1. Christopher Smith

    I have several properties in CA East Bay while more and more of the San Francisco and San Jose communities are contemplating greater rent control laws (either adopting new laws or strengthening old ones). My properties have benefited greatly for years from the gross incompetence and adject mismanagement attributable to Bay Area housing policies (to specifically include rent control).

    However, not sure I would ever sell no matter what happens as long term prospects here are just too good to risk selling even if prices were to unexpectedly spike upward in reaction to changes in existing or proposed laws. I just hope those who are behind these market destroying scheme’s stay as far away from my area as possible, because one thing that history has unequivocally taught us is that these “do gooders” will utterly destroy whatever it is they put their hands on.

  2. Edward Synicky

    One more reason to not invest in California. I have 1031’d almost all of my properties, in all cases my cash flow has gone up considerably and I still have sufficient appreciation, not Ca style but then no precipitous drops either. I have lived in California my entire life but the cost of living, the tax structure, and government interference has lead me to invest outside of the state. I think it is now time to also move my personal residence to Nevada and spend all of the state tax I am presently sending to Sacramento for the bullet train to buy items to improve my families life.
    Last person out turn off the lights.

  3. Katie Rogers

    ” Investors are less likely to both purchase properties and perform repairs and maintenance at the level they might in other markets. It also means many investors will simply take the next exit and invest in other markets.”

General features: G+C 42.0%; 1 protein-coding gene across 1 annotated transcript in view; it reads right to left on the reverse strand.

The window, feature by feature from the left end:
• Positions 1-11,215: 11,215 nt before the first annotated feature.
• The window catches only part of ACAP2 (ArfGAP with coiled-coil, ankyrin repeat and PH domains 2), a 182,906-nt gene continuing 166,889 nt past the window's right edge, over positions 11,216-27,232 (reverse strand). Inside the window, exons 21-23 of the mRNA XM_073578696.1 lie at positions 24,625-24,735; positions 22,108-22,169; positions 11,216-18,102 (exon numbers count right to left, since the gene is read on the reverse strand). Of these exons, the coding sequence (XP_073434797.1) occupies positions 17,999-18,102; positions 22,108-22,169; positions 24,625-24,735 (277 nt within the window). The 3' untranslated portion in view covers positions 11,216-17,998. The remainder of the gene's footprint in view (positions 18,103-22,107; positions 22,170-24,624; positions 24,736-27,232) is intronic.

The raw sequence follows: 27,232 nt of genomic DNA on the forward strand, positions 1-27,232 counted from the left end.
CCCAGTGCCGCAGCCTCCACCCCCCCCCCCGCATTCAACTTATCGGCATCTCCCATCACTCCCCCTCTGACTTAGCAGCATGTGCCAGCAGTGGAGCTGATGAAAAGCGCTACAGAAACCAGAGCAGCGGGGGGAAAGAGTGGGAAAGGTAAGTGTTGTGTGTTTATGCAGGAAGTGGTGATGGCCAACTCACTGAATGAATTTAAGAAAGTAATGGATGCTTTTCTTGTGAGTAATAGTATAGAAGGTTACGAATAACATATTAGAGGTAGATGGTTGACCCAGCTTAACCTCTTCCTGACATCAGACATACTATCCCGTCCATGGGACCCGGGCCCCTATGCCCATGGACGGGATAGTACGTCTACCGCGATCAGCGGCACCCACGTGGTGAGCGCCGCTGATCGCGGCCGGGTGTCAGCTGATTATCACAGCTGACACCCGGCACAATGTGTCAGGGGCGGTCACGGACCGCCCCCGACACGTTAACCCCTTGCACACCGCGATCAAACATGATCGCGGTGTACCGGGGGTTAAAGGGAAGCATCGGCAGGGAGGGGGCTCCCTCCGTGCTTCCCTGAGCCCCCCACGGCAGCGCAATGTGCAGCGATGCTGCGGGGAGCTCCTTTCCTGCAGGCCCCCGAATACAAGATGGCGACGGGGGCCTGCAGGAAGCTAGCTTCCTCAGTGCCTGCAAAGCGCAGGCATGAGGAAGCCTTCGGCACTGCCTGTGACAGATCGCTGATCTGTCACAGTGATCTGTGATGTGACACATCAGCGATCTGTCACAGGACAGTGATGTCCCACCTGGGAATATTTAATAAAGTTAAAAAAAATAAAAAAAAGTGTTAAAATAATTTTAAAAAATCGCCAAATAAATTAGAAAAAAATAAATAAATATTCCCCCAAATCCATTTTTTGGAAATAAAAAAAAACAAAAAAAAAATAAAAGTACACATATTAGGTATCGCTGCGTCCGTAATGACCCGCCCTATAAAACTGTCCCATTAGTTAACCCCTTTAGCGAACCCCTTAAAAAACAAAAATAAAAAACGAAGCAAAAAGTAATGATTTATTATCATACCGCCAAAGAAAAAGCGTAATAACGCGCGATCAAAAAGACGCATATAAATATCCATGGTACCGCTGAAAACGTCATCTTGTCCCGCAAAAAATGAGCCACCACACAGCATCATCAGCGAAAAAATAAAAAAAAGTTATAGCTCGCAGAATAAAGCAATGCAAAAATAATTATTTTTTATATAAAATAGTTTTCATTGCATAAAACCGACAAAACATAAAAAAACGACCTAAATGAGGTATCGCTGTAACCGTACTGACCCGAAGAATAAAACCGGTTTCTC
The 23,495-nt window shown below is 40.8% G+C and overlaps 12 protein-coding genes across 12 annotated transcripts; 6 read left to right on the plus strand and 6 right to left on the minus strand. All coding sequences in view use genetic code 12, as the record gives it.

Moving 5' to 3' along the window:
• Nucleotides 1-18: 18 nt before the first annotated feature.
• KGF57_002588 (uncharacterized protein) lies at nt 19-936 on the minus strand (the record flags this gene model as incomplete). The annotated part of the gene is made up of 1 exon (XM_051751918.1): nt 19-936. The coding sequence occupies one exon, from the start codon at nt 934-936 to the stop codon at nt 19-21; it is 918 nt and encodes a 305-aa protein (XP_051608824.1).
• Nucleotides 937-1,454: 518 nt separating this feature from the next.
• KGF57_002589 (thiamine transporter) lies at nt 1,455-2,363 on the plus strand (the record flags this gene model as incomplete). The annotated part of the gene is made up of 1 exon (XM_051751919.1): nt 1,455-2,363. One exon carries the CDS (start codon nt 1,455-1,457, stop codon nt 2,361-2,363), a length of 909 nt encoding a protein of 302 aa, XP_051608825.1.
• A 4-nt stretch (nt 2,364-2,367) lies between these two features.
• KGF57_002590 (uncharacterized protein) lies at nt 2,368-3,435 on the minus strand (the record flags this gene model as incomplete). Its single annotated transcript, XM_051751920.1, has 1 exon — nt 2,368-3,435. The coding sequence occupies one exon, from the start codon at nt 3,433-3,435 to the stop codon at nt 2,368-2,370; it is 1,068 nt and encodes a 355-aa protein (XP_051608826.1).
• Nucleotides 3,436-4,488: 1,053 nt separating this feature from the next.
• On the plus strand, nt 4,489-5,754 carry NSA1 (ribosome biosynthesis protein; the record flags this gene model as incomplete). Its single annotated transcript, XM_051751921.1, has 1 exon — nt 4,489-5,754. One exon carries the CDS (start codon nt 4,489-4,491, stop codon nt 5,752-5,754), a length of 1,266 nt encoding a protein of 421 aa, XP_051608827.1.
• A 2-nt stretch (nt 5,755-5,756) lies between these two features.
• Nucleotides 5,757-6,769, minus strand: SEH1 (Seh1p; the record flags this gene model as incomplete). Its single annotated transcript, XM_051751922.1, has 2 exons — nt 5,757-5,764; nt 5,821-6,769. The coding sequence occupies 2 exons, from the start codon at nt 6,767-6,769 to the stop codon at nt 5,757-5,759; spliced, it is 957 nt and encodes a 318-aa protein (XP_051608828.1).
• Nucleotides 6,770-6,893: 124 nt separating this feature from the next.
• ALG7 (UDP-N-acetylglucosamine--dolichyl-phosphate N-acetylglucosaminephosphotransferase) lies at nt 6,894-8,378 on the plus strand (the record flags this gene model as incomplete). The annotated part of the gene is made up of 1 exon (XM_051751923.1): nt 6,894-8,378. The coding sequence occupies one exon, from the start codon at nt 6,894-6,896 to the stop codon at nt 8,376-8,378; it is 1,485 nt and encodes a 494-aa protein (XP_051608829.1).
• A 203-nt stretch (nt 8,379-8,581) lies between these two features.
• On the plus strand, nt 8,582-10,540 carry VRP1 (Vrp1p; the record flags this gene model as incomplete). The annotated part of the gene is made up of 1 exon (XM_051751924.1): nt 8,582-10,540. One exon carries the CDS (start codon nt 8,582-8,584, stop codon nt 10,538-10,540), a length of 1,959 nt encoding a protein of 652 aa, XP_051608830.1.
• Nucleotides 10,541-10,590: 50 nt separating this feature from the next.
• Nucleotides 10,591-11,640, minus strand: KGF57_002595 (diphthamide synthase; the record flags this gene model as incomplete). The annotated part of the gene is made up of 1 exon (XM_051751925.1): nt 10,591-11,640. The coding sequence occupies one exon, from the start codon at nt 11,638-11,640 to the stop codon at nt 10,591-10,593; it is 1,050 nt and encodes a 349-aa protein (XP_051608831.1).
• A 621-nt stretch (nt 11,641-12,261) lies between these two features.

Perhaps people seeking to be homeowners will have a chance to buy instead of being continually outbid by investors if investor flight causes a correction in house prices.

    • Sjalome Blijheid

      No they won’t. Right now many people have the road open to buy. Do they buy? No. There is reason why most capital is concentrated with few and it’s because the rich keep the little guy out. Many people rather go shopping then tie their money up in a mortgage. Take a look at the credit card debt. It just says a lot of people buy junk with no appreciating value that they cannot afford. Many pay more for rent than they would in mortgage payments, but they prefer it that way. I respect that and I also turn a respectable deaf ear to their complaints of how hard life is.

      • Katie Rogers

        In my community, if you are looking to buy a home for your family, now is a bad time. Prices are overheated relative to the intrinsic value of the house. Rich investors, especially hedge funds, who routinely overpay just to park their clients’ money somewhere, do keep the little guy out. That is my main point. Then agents use houses they know were overbid as comps for the next house on the market in their continual quest to push homebuyers to overpay.

  4. Michael P. Lindekugel

    the idea of rent control in WA State is primarily because of seattle. But, there is no shortage of housing. its a shortage of affordable housing. there is 7% vacancy in the luxury apartment market. landlords are giving 1-3 months rent concessions. there are 58 construction cranes in Seattle which is 1/3 more than the next highest city. none of it is affordable housing. the high tech renters are beginning to seek roommate arrangements. soon, there is going to be downward pressure on rental rates. with the recession expected to hit 2020 Q1 there could be a few investors in foreclosure with a glut of housing.